18th International Oral History Association Conference 
Barcelona 2014
Title: Power and Democracy: the many voices of Oral History

Conference Dates: 9-12 July 2014

Power and democracy will be the theme of the IOHA’s meeting in Barcelona, with the sub-themes:

  • Archives, Oral Sources and Remembrance
  • Power in Human Relations
  • Democracy as a Political Tool
  • Oral Sources and Cultural Heritage
  • New Ways to Share Our Dialogue with the Public

NOHANZ Conference 2014
The Gift of Memory
Saturday & Sunday 20 & 21 September 2014
CQ Hotel, Cuba Street Wellington.
Workshops 19 September 2014
Alexander Turnbull Library, Wellington

OHAA Biennial National Conference

The next OHA conference will be held in Western Australia in 2015                    

The Oral History Association of Australia, History SA and the University of South Australia hosted this conference in September 2013, which brought together professional, academic, community and oral historians.

A copy of the conference program may be found at

Audio/video presentations may be downloaded via Please note: a number of presentations are yet to be edited but will be uploaded as soon as possible after permissions have been received.

A summary of the conference sessions may be found at


Further details and enquiries:

June Edwards, co-convenor OHAA (SA Branch) (08) 8293 1314

Professor Rina Benmayor was the OHAA conference keynote speaker

Professor Benmayor's session was entitled: Re-imagining Salinas’ Chinatown: A ‘third space’ oral history walking tour.

Re-imagining Salinas’ Chinatown is an on-site and web-based oral history walking tour project in design.  The walking tour is a cultural component of a larger community effort to renew and revitalize the only physically extant Chinatown between San Francisco and Los Angeles. Inhabited from the 1880s to the 1970s by Chinese, Japanese, Filipino, and Mexican agricultural workers, merchants, and their families, this marginalized yet historic Chinatown is now home to the homeless, social services, and drug dealers. Drawing on more than 100 oral history interviews and other documentation, this tour is conceived as a self-guided experience that mixes audio, video, archival images, and soundscapes. This project rests on the premise that oral history constructs a memoried "thirdspace" that makes physical transformation imaginable and possible. Drawing on theories of public space/place/sites of memory/and imagined communities (Lefevbre, Soja, Tuan; Nora, and Field), the project explores the intersections of spatiality, historicity, and sociality in representing the remembered past. Soja's concept of "thirdspace" provides a provocative framework for walking tours as spatial/historical/social representations and claims for spatial justice. From a technological standpoint, oral narratives pinned to physical places through augmented reality tools enable a multi-vocal/visual rendering of thirdspace in ways that a master historical narrative, more typical of walking tours, does not. From a creative standpoint, strategies of thoughtful juxtaposition, clustering, overlapping and intersection of narratives and images serve to construct a multivocal, multiethnic "thirdspace" experience.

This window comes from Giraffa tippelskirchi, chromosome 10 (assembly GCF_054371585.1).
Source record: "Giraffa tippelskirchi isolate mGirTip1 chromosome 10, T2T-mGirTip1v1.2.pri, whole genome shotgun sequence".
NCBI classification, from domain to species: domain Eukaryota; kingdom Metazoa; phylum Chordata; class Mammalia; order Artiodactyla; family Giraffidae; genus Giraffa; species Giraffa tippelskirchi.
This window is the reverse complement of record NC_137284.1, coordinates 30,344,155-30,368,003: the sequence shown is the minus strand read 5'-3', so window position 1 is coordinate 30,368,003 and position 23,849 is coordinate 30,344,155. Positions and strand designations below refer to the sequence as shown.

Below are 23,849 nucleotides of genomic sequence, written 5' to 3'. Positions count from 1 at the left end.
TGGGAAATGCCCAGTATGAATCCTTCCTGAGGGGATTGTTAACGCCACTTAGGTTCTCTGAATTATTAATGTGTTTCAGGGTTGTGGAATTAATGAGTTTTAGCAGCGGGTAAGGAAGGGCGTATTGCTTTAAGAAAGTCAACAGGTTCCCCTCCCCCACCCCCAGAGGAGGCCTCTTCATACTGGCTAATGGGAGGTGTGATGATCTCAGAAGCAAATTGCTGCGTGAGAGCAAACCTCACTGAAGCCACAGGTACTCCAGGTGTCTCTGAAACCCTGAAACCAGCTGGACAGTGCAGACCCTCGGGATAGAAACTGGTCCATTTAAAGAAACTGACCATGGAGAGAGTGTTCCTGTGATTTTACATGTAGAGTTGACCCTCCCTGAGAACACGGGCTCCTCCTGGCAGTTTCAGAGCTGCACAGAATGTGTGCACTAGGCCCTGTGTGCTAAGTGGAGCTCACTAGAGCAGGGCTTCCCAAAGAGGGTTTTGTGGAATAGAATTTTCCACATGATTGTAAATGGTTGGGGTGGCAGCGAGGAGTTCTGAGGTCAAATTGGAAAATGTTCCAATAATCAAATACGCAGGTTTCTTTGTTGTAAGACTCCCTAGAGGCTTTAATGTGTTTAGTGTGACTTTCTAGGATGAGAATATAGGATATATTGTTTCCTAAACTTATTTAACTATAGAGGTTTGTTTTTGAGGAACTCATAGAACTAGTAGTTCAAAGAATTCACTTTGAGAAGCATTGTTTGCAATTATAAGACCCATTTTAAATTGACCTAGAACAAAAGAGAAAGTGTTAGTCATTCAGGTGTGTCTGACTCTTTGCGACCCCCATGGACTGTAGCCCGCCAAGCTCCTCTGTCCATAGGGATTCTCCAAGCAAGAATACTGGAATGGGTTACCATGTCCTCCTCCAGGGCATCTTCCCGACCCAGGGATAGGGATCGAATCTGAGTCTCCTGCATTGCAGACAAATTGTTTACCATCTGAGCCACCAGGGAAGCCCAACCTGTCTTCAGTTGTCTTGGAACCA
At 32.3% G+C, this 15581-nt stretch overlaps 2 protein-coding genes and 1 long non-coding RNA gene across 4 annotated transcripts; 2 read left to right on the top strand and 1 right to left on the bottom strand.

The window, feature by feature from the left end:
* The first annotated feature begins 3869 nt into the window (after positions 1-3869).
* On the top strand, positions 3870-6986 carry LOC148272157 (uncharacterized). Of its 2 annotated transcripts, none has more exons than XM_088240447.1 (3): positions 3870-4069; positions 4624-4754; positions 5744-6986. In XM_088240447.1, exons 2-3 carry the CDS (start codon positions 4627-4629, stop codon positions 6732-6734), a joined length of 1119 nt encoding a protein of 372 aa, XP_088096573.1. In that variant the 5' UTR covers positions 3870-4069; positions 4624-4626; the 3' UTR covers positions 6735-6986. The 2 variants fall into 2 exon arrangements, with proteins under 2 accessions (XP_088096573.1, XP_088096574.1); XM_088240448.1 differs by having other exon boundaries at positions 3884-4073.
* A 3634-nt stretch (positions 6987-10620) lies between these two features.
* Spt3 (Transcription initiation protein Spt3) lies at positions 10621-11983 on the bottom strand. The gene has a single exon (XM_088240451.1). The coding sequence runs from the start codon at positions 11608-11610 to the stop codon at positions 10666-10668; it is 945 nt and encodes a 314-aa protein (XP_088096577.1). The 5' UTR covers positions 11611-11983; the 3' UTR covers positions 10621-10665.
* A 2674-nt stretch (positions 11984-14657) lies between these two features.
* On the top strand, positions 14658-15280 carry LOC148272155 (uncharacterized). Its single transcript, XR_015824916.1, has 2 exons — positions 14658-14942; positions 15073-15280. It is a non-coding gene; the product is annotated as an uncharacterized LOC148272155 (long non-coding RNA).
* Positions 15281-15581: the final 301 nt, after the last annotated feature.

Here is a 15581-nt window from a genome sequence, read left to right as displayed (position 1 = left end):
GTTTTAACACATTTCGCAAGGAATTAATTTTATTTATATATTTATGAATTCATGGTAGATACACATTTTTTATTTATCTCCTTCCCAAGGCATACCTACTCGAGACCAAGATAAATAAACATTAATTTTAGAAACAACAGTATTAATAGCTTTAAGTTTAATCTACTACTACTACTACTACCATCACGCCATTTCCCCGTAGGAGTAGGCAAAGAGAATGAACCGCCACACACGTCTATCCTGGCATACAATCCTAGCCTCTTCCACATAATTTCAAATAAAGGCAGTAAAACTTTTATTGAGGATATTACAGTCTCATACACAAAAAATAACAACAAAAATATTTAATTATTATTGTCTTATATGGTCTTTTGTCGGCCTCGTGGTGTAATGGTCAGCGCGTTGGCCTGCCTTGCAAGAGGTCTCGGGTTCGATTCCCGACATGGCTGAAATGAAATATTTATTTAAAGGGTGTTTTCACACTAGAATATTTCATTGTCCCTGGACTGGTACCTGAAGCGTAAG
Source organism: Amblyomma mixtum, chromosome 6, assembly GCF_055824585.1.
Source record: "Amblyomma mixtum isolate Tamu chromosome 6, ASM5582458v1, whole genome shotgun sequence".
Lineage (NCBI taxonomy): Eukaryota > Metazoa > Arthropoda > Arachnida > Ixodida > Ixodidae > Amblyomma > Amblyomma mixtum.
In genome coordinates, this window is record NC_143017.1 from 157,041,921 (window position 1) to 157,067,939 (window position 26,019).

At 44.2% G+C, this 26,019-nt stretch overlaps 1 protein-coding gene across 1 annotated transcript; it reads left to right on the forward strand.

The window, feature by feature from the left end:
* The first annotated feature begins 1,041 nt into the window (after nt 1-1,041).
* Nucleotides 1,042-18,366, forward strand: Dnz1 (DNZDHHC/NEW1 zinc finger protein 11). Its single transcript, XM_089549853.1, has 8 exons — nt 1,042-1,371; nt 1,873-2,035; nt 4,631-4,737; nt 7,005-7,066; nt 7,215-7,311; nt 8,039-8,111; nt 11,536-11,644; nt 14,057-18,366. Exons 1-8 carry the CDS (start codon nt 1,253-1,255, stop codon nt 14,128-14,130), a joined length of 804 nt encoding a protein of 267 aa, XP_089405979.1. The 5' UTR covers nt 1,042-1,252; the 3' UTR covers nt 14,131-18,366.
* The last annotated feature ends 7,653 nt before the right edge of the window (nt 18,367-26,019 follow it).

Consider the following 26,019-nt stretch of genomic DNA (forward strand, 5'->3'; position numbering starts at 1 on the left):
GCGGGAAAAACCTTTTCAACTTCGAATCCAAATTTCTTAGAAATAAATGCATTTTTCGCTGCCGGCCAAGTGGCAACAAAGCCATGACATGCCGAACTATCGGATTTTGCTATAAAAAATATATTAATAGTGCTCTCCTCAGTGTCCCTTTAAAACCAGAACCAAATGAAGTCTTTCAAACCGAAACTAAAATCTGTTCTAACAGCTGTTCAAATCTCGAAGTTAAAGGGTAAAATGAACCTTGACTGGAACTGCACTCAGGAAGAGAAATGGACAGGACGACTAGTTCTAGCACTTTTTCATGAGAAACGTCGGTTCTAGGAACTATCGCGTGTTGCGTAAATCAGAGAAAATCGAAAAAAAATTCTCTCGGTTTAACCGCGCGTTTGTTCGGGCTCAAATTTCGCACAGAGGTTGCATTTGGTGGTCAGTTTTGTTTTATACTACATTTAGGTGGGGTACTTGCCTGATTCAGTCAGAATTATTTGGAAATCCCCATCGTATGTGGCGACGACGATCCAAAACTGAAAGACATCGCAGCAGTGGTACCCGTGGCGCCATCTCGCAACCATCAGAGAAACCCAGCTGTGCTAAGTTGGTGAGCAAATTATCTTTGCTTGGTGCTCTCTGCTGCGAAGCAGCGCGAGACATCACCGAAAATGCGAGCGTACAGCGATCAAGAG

The biennial conference Communities of Memory was held in Melbourne in October 2011

Emphasis was placed on memory as an increasingly significant resource for many different types of communities: for survivors of natural catastrophe and human-made disaster; in country towns dealing with demographic and environmental change; for cities and suburbs in constant transformation; in the preservation of special places or the restitution of human rights; for the ‘Forgotten Australians’ and ‘Stolen Generations’; for migrants and refugees creating new lives; among virtual communities sharing life stories online. Memories are used to foster common identity and purpose, to recover hidden histories and silenced stories, to recall change in the past and advocate change in the present, to challenge stereotypes and speak truth to power. The concept of ‘community’ can be enlisted for change or conservatism; ‘communities of memory’ can be inclusive and empowering, or exclusive and silencing.

The conference sub-themes included:

  • Memory and Catastrophe
  • Memory Work for Human Rights
  • Indigenous Memory
  • Place, Community, Memory
  • Communities of Identity
  • Contested Communities
  • Communities of Gender and Sexuality
  • Migrants and Refugees
  • Communities of Work or Leisure
  • Activist Communities
  • War Memories
  • Generational Communities
  • Theories of Collective and Community Memory
  • New Approaches to Recording Lives
  • New Technologies for Documenting Memory and History
  • Memory Work in Creative and Fictional Writing
  • Ethical Issues in Memory Work
  • Training Community Oral Historians

The keynote speakers were:

Stephen High
Chair in Public History and co-director of the Centre for Oral History and Digital Storytelling at Concordia University, Montreal; publications include Corporate Wasteland: The Landscape and Memory of Deindustrialization (2007).

Nathalie Nguyen
Australian Research Fellow, University of Melbourne; publications include Memory Is Another Country: Women of the Vietnamese Diaspora (2009) and Voyage of Hope: Vietnamese Australian Women’s Narratives (2005).

Peter Read
Australian Research Council Professorial Fellow, University of Sydney; publications include Tripping Over Feathers. Scenes in the Life of Joy Janaka Wiradjuri Williams. A Stolen Generations Narrative (2009) and Returning to Nothing: The Meaning of Lost Places (1996)


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